Community-acquired pneumonia and healthcare-associated pneumonia

Recent studies have confirmed the significant heterogeneity among HCAP patients and also that the risk for MDR pathogens has regional differences. In a study including 519 patients with CAP and 419 with HCAP, the authors compared the performance of Pneumonia Severity Index (PSI) and CURB-65 risk scores for predicting 30-day mortality [20]. HCAP patients were sicker, had more frequent ICU admission, longer length of ICU stay and higher mortality than CAP patients in this cohort. The discriminatory power for 30-day mortality, using both PSI and CURB-65, was lower in HCAP patients than CAP patients (AUC for PSI = 0.679, CURB-65 = 0.599 in HCAP group versus AUC for PSI = 0.835, CURB 65 = 0.79; P = 0.009). Thus, both scoring systems were less effective for predicting mortality in HCAP than in CAP patients, but if used, the PSI scoring system performed better than CURB-65. In a prospective study including 1,413 patients (887 CAP and 526 HCAP), Shindo and associates [21] determined the risk factors for pathogens resistant to macrolides, beta-lactams and respiratory fluoroquinolones (CAP-DRPs). HCAP patients had a higher frequency of CAP-DRPs than CAP patients (26.6% versus 8.6%) and a higher 30-day mortality rate (20.3% versus 7.0%). Independent risk factors for CAP-DRPs were similar in both CAP and HCAP groups, and included prior hospitalization, immunosuppression, previous antibiotic use, gastric acid-suppressive agents, tube feeding, and non-ambulatory status. The higher the number of risk factors, the greater the chance of CAP-DRPs (AUC 0.79, 95% CI 0.74 to 0.84). They also identified risk factors for methicillin-resistant Staphylococcus aureus (MRSA), which included dialysis within 30 days, prior MRSA isolation within the past 90 days, antibiotics in the past 90 days, and gastric acid-suppressive therapy. However, the presence of a high frequency of resistant pathogens in this study group limits generalization and further studies are needed for external validity of the model.

In another study, Aliberti and colleagues [22] used probabilistic risk scores for prediction of MDR pathogens in two independent cohorts admitted to the hospital from the community (n = 3,474) to validate the previously reported Shorr and Aliberti risk scores. The prevalence of MDR pathogens was 7.6% in Barcelona and 3.3% in Edinburgh and the two scores performed consistently better than the traditional HCAP classification in both centers. Maruyama and colleagues [23], in a prospective study of 425 patients (CAP = 124, HCAP = 321), applied a therapeutic algorithm based on the presence of MDR risk factors (immunosuppression, hospitalization within the last 90 days, poor functional status indicated by a Barthel Index score <50, and antibiotic therapy within the past 6 months) and severity of illness (need for ICU admission or requiring MV) to determine its impact on outcomes. HCAP patients with no or one risk factor were treated with CAP therapy and those with two or more risk factors were treated with a hospital acquired pneumonia regimen based on the ATS/IDSA 2005 guidelines. HCAP patients with two or more risk factors had a higher incidence of MDR pathogens and higher mortality than CAP patients (27.1% versus 2%, P <0.001, and 13.7% versus 5.6%, P = 0.017, respectively). Although only 53% of HCAP patients received broad-spectrum antibiotics, using the algorithm the majority (92.9%) received appropriate therapy for the identified pathogens. Thus, using this approach, broad-spectrum antibiotic use can be limited, even in patients with HCAP. Lacroix and associates [24] investigated the role of early fiberoptic bronchoscope-guided distal protected small volume bronchoalveolar lavage (mini-BAL) in 54 HCAP patients. Mini-BAL helped identify causative pathogens more efficiently than blood culture (46.3% versus 11.1%, P <0.01), up to 72% in patients who did not receive prior antibiotics. Thus, a strategy based on mini-BAL might help with early identification, but the authors did not compare length of antibiotic days, development of resistance or mortality between an empiric regimen and patients who had mini-BAL. The practicality of this approach in the non-intubated HCAP population needs to be validated.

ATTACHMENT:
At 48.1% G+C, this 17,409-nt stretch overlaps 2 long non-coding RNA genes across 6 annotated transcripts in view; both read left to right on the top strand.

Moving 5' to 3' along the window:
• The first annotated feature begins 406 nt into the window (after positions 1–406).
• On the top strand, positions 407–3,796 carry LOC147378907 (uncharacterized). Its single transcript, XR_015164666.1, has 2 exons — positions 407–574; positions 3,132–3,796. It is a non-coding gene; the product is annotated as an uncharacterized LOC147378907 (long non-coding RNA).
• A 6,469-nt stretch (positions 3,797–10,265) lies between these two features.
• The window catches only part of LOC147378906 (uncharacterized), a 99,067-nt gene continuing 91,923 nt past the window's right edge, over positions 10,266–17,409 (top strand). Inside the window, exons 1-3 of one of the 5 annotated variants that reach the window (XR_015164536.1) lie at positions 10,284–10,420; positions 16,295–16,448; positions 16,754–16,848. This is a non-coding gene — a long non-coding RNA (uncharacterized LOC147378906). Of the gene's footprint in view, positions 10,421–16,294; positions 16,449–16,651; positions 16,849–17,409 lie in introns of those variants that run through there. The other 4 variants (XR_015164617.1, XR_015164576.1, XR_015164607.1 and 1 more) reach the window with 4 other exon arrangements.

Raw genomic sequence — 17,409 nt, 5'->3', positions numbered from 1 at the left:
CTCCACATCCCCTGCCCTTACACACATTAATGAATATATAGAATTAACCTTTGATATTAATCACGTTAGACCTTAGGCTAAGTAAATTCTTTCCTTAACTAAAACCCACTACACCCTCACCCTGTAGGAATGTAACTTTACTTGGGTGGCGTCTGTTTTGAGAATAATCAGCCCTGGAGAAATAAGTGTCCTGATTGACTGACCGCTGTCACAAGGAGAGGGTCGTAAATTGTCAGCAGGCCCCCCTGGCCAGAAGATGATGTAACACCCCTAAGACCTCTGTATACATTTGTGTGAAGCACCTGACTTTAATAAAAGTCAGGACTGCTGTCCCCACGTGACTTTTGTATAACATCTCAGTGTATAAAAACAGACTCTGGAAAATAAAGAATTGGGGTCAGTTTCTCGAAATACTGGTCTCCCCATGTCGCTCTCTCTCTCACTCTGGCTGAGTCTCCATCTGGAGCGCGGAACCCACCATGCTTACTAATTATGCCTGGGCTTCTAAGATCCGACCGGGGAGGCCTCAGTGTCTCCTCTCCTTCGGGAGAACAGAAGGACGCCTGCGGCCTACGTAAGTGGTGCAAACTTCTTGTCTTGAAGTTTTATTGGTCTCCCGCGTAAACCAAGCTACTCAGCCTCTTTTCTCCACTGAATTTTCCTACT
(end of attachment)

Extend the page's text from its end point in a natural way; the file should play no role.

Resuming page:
Sicot and colleagues [25] evaluated the characteristics of 161 patients with Panton-Valentine leucocidin (PVL) community-acquired S. aureus pneumonia from a French registry, based on methicillin resistance. Both PVL-MRSA (n = 37, 23%) and PVL-methicillin-sensitive Staphylococcus aureus (PVL-MSSA; n = 124, 77%) occurred in younger patients (median age 22.5 years) with no underlying comorbidities. Airway hemorrhage was more frequent in PVL-MSSA necrotizing pneumonia compared with PVL-MRSA (44.2% versus 24.1%, P = 0.056) but there was no significant difference in mortality (39.4% versus 37.9%), ICU admission, severity of disease or use of antibiotics between the two groups. Interestingly, methicillin resistance was not associated with increased mortality, but patients with airway hemorrhage had a three-fold increase in 7- and 30-day mortality (OR 3.75 and 3.68, respectively) and patients treated with an anti-toxin regimen (clindamycin, linezolid, or rifampicin) had a better chance of survival (mortality rate 6.1% versus 52.3%, P <0.001) even though the timing of therapy was not available. This study is one of the largest series on necrotizing community-acquired staphylococcal infection and shows that, despite the resistance pattern, PVL-associated S. aureus infection can be a severe disease with high mortality in young patients from the community and that the use of anti-toxin therapy in suspected patients is associated with a potential survival advantage.